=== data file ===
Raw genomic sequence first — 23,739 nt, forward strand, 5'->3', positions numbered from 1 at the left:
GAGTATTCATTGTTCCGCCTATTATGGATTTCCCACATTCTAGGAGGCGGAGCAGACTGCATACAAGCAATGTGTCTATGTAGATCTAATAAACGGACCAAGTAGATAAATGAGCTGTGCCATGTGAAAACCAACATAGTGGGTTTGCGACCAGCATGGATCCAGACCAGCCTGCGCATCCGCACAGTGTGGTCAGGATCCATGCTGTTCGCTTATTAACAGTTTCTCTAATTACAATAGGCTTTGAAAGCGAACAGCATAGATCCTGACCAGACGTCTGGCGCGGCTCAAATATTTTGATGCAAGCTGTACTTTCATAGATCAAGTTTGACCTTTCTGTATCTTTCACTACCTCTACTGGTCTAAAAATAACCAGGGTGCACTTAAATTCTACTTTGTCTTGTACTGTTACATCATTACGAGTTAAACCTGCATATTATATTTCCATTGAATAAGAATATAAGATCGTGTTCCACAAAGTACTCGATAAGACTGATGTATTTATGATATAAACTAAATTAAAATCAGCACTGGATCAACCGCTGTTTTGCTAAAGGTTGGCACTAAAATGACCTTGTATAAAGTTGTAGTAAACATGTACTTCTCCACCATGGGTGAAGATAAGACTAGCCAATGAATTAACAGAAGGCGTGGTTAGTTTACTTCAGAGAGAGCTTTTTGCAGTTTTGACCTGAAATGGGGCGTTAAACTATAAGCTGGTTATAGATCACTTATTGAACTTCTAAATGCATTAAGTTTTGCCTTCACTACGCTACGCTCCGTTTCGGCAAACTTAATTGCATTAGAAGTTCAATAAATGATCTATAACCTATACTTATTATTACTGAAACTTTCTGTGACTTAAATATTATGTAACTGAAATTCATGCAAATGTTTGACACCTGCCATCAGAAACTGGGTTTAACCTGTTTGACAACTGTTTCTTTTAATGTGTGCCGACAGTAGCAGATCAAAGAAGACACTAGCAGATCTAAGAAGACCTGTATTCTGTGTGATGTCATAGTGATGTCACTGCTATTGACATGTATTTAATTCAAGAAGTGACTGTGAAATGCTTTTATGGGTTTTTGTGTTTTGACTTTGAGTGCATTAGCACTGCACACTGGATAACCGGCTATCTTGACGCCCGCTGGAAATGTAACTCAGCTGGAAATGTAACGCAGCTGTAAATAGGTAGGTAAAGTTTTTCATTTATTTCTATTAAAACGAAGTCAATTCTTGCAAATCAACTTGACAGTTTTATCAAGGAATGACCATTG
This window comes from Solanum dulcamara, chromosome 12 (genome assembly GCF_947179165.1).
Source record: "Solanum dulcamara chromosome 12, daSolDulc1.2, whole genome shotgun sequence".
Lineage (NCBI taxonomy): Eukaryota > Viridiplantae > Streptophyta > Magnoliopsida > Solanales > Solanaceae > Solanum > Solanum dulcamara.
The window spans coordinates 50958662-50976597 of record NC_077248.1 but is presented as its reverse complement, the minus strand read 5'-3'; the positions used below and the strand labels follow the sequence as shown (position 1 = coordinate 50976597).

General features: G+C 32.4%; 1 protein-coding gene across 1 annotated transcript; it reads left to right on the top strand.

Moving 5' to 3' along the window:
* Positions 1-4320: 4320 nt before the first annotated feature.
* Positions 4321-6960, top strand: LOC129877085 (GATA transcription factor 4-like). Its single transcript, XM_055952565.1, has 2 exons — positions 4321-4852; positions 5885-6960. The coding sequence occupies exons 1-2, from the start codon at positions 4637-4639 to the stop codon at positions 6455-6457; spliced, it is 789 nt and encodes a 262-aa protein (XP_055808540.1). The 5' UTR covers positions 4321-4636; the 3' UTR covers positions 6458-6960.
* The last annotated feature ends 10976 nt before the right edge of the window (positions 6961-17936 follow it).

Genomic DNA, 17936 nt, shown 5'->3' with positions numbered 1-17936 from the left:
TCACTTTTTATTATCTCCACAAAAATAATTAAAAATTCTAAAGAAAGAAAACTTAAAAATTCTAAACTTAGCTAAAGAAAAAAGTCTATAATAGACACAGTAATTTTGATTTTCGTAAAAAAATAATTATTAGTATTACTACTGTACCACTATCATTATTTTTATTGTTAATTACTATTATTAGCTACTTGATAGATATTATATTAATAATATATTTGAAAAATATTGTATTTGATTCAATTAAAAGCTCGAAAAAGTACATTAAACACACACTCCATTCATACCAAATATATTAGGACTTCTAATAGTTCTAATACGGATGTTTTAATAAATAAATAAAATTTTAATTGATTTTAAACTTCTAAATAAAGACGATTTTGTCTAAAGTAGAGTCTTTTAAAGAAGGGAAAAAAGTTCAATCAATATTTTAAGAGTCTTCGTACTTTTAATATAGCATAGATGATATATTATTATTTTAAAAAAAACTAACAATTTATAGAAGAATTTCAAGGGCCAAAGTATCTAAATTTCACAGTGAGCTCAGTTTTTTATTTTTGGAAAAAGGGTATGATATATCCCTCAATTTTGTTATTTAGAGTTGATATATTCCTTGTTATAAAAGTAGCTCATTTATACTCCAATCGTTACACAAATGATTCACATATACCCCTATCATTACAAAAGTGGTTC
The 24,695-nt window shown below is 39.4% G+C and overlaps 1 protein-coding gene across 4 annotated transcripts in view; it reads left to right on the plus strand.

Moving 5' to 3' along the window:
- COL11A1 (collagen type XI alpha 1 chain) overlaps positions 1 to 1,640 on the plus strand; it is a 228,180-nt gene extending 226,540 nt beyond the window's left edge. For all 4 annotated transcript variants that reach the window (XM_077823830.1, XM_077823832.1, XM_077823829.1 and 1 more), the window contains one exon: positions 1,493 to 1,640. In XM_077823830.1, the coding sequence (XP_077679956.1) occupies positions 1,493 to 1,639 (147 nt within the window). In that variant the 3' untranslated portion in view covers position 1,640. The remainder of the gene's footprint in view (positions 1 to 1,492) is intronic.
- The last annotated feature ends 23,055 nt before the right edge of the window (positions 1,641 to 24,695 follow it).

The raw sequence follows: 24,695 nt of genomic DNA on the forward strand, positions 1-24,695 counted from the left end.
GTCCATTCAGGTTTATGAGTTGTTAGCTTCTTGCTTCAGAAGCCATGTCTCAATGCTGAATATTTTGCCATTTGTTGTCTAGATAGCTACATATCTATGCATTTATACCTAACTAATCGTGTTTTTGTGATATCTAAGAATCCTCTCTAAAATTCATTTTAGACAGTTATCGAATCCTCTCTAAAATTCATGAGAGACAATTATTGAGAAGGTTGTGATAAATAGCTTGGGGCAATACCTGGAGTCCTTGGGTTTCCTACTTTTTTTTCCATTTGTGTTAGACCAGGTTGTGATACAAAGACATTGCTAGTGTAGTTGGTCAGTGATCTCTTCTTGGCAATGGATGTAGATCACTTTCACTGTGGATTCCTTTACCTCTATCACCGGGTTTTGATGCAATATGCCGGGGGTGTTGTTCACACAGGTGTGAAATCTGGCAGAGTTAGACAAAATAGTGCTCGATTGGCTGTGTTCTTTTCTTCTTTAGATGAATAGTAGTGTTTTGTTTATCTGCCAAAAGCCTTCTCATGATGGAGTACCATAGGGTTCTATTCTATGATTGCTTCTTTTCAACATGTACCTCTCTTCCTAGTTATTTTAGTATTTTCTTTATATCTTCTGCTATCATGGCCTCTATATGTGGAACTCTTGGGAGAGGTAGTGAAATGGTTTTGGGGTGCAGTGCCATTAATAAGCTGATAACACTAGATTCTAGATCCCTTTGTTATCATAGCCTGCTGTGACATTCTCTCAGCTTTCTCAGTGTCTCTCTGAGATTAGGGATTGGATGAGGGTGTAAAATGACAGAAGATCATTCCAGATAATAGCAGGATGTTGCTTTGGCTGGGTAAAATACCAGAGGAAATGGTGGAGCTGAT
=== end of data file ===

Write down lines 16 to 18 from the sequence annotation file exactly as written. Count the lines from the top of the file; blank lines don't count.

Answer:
- COL11A1 (collagen type XI alpha 1 chain) overlaps positions 1 to 1,640 on the plus strand; it is a 228,180-nt gene extending 226,540 nt beyond the window's left edge. For all 4 annotated transcript variants that reach the window (XM_077823830.1, XM_077823832.1, XM_077823829.1 and 1 more), the window contains one exon: positions 1,493 to 1,640. In XM_077823830.1, the coding sequence (XP_077679956.1) occupies positions 1,493 to 1,639 (147 nt within the window). In that variant the 3' untranslated portion in view covers position 1,640. The remainder of the gene's footprint in view (positions 1 to 1,492) is intronic.
- The last annotated feature ends 23,055 nt before the right edge of the window (positions 1,641 to 24,695 follow it).

The raw sequence follows: 24,695 nt of genomic DNA on the forward strand, positions 1-24,695 counted from the left end.